The text below was written to accompany, “2016, 1996,” an online exhibition of 21 works by 17 artists included in the Artist Registry of Visual AIDS, and was also published in an issue of Drain magazine on “AIDS and Memory” (vol. 13:2, 2016). The essay responds to the journal’s theme, as I think back to an earlier historical moment in the history of AIDS, including the year 1996 when I curated “disappeared” (Randolph Street Gallery, Chicago). At the same time, the online exhibition was an opportunity to imagine how that earlier exhibition might be “doubled” today, twenty years later.
Chuck Ramirez, Candy Tray Series: Godiva 4 & 5, 2002. Photograph pigment ink print, 24″ x 36″ Edition of 6 originally commissioned by Artpace San Antonio.
The Go-Go Boys were the first to go. After that, we were afraid that the rest of us would disappear too. We did. But then again, we didn’t. Not exactly. Or at least not then, or not yet.
The story of AIDS has been a lesson of the double.
Not of absence/presence, visibility/invisibility, or memory/forgetting, but the double of living on, of becoming-imperceptible, of forgetting that we forget. Not the unifying space of coupling, but the separated spacing of sharing in that which cannot be shared. Not the chronological time of history, but the a-temporal disjunct simultaneity  of time’s temporal dilation. Which is also to say: time’s irreparable disjuncture and thus its perfection. Time and the untimely timing of time. The encounter of proximity as the sense of the same time, just a little bit different. Too soon and too late, at once. Not the chronos of alterity but the kairos of the opportune moment—if not of opportunity or the opportunistic.
Traversing and yet other than—or irreducible to—bodies, the human, friendship, community, and life. Instead, it is the “absolute luminescence”  of the empty readymade; of “the sex appeal of the inorganic” , but also of a certain “disenchanted fetishism”  that is as much attracted as it is repulsed by the essentially “entropic solitude of things” . A colour, a line, a knot, a last address, a hieroglyphic abstraction, glitter, rubber, a frayed edge, the impasse and its slender opening—all of these and other lures.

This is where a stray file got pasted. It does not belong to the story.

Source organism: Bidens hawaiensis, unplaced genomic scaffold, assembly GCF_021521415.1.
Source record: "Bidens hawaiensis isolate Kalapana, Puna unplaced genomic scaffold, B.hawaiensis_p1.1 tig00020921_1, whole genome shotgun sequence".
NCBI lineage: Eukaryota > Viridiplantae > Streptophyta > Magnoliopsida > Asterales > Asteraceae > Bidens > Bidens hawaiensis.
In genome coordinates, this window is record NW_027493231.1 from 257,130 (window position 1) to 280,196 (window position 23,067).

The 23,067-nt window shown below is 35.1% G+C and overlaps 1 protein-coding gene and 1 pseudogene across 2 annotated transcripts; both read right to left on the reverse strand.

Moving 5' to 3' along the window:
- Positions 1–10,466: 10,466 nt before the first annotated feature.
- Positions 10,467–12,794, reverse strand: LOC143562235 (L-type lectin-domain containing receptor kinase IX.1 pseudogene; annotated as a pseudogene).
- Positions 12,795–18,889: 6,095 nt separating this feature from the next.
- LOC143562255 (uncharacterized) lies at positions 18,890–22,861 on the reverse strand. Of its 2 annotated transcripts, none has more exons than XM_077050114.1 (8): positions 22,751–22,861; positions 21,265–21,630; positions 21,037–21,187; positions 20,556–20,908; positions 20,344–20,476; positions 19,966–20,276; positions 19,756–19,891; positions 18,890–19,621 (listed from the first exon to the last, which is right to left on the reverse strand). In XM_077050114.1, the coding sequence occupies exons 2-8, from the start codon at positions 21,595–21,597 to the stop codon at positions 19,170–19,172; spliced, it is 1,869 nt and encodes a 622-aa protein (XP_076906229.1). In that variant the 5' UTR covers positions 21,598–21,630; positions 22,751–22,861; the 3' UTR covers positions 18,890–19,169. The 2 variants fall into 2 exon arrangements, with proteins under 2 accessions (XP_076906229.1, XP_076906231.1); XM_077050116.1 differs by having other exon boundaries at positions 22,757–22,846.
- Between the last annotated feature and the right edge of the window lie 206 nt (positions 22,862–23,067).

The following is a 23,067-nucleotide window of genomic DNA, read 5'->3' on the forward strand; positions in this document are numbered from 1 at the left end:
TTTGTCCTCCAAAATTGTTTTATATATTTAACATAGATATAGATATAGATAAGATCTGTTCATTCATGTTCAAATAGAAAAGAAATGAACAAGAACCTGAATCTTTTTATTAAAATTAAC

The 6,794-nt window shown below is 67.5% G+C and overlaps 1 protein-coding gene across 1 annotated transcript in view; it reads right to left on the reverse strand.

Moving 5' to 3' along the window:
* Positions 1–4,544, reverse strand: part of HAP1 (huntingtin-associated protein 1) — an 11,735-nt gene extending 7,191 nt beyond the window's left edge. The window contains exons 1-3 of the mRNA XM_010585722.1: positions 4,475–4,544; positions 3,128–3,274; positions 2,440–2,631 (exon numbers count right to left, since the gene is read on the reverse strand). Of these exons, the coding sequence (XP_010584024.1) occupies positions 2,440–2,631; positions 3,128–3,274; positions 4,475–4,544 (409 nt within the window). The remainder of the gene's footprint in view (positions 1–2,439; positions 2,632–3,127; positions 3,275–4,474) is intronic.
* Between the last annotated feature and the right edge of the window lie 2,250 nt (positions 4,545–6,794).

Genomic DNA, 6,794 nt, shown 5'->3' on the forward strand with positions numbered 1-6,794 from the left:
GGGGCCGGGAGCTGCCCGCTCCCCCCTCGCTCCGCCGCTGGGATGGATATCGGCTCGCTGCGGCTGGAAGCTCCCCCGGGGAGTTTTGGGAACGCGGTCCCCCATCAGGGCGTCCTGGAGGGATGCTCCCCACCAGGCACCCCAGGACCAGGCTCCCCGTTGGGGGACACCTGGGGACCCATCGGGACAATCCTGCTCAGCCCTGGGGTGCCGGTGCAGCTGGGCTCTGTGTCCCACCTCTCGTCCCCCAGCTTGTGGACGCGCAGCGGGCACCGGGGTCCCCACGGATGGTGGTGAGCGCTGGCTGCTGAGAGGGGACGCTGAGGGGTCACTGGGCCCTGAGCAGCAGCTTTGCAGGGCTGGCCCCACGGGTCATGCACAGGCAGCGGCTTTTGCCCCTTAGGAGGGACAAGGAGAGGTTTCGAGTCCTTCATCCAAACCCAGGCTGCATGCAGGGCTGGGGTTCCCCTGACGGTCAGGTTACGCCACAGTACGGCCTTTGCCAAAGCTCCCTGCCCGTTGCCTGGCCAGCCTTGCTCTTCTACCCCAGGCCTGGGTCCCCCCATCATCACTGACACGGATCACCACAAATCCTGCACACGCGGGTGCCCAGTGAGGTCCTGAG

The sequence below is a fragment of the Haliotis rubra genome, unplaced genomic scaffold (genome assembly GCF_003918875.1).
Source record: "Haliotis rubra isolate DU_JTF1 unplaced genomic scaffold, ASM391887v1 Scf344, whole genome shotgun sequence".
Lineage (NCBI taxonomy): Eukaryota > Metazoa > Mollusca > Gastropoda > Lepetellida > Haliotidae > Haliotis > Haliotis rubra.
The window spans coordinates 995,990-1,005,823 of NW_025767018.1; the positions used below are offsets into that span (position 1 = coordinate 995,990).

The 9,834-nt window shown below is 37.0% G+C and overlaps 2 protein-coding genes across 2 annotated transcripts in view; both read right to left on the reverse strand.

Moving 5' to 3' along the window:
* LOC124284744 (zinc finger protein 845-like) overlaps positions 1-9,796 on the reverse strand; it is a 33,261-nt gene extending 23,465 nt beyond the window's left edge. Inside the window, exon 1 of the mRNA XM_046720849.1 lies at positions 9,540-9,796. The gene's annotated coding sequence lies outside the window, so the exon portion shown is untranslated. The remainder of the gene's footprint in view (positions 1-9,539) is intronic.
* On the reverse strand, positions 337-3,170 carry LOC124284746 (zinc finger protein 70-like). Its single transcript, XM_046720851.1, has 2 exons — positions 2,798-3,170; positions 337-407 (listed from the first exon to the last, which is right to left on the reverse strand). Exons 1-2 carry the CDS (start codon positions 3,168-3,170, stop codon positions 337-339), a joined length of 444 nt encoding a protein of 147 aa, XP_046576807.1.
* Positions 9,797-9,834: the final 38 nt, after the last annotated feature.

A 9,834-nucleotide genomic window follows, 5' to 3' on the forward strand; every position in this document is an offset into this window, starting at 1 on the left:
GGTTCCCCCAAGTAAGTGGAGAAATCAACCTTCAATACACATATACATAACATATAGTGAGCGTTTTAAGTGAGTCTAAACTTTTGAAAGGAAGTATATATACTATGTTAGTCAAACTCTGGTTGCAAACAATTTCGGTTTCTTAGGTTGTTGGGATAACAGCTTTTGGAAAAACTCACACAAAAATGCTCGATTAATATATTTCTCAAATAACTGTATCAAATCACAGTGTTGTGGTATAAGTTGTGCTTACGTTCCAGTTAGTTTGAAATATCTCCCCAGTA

1981 Bio-Political Oblivion – 1987 ACT UP Fight Back Fight AIDS – 1988 Pictures of People with AIDS – 1996 The End of AIDS – 1996 Disappeared – 2002 SARS – 2009 H1N1 – 2014 PREP – 2016 Undetectable –
“AIDS and Memory”—that double—is the provocation to return to “disappeared,” the art exhibition that I curated twenty years ago, in 1996, that was about the refusal to represent and the persistence of appearance in the midst of incalculable loss and death. 1996: when someone audaciously declared the “end of AIDS,” and the time just before I read Haver’s The Body of This Death (1997) for the first time, and realized that I would forever remain beholden to—yet would never come close to doubling—the singular and uncompromising rigor of his thinking on the inconsolable perversity of existence. Meaning: what remains unimaginable and unknowable, unforgettable and un-rememberable. What queer theory remains largely unable to comprehend, and what dominant AIDS discourse will never allow.
This is about absolute memory. Absolute memory is the memory of the outside: beyond the archive, the clinic, the march, the oeuvre, the grave. We might say that absolute memory is at one with forgetting. For as Deleuze said, “Only forgetting recovers what is folded in memory” . Which also means that the forgetting of forgetting is at once the source and sense of memory, and the impossible memory (i.e. the forgetting that cannot be remembered).
“2016-1996” is the double of “disappeared,” and thus its own preservation of the infinity of the aesthetic task. As Ann Smock once wrote: “To see something disappear: again, this is an experience which cannot actually start. Nor, therefore, can it ever come to an end” . In their tracing of time and its erasure, the images and scenes assembled here belong neither to memory nor to forgetting per se, but to the disappearance of the present.
“It’s not over” is what the double tells us.
Brian Carpenter, [reenactment, infection 1], 2012. Archival inkjet print, 24″ x 36″
 Haver, William. “The Art of Dirty Old Men: Rembrandt, Giacometti, Genet,” Parallax, volume 11:2, 2005, 25-35.
 Perniola, Mario. The Sex Appeal of the Inorganic, translated by Massimo Verrdicchio, (New York: Continuum, 2004).
 Haver, William.
 Deleuze, Gilles. Foucault, translated by Seán Hand (Minneapolis and London: University of Minnesota Press, 1988).
 Smock, Ann. ‘Translator’s Introduction’,” in Blanchot, Maurice, The Space of Literature (Lincoln and London: University of Nebraska Press, 1982).